The Argentiera mining village is an almost wholly abandoned mining village about 35 miles from Sassari (Sardinia, Italy). In its heyday, it had more than 2,000 inhabitants.

Mining concessions for the extraction of argentiferous lead and zinc had been granted here since the mid-19th century. Given the presence of Domus de Janas, the site of Argentiera was arguably known as early as the Copper Age. Argentiera is an abandoned village, but not entirely. A few families still live there, evidently attracted by a unique location with even more significant tourist potential than mining.

Yet, it remains an unfinished business, with the various attempts at recovery having so far proved vague and inclusive, as witnessed by the endless recovery of the marvellous wooden “laveria” overlooking the sea. Not even the neglect that has characterised the area since the mine closed in 1963 erases the charm of the village, which grew up around the Camillo Marchese square and along the canyon that slides from the mountains towards the San Nicola natural harbour from which the sailboats transferred the extracted ore towards Porto Conte and then to the ports of Northern Europe.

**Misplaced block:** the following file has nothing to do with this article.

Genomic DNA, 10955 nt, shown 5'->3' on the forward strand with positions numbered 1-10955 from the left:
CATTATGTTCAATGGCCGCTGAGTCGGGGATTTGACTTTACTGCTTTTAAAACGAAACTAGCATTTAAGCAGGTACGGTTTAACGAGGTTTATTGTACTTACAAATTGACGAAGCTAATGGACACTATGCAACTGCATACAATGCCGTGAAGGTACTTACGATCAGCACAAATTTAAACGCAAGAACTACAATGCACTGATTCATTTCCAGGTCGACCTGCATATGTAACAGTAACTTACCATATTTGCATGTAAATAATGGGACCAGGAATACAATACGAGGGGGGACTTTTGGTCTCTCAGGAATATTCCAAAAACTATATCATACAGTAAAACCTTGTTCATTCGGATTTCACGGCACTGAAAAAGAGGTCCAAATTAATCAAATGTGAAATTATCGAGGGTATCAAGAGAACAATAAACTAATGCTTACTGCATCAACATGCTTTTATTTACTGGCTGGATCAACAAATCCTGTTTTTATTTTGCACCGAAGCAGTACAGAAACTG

A village that combines a natural enchantment with the remains of a monument to engineering and architectural prowess, resembling the Pozzo Podestà of the Rietto and Calabronis tunnels, works even of Roman origin. ONE